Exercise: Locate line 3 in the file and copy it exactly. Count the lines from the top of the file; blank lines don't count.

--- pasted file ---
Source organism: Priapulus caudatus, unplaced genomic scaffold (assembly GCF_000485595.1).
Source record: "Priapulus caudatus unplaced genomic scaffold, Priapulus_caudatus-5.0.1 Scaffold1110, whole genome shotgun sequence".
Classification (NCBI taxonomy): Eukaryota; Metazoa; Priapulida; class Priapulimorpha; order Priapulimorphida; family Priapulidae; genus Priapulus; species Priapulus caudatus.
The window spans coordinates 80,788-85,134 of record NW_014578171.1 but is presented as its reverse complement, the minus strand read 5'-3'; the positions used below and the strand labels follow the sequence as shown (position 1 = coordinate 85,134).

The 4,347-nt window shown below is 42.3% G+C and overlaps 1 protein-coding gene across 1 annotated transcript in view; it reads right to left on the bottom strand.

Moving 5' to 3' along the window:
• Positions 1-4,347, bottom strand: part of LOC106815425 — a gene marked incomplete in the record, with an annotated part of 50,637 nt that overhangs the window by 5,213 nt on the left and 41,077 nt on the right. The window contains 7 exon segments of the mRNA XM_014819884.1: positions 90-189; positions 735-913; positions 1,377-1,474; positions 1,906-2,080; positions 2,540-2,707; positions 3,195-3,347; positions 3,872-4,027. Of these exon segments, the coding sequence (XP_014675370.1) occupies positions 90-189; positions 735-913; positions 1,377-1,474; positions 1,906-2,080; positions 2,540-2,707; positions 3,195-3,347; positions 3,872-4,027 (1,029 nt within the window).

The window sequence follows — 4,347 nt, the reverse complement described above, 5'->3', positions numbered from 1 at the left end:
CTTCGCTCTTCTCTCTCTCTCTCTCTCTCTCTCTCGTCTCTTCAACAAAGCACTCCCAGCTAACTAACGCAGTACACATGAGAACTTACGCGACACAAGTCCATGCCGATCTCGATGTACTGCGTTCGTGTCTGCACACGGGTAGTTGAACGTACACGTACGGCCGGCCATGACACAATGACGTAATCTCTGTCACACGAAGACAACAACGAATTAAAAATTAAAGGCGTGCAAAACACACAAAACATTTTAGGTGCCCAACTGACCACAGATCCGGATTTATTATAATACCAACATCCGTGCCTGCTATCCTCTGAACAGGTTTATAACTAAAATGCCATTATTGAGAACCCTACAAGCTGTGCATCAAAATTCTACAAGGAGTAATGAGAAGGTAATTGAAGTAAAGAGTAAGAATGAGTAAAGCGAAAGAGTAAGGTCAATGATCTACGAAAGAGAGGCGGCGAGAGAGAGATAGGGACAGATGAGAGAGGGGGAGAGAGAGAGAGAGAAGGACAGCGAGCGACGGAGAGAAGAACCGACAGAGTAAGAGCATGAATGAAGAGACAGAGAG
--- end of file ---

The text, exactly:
Classification (NCBI taxonomy): Eukaryota; Metazoa; Priapulida; class Priapulimorpha; order Priapulimorphida; family Priapulidae; genus Priapulus; species Priapulus caudatus.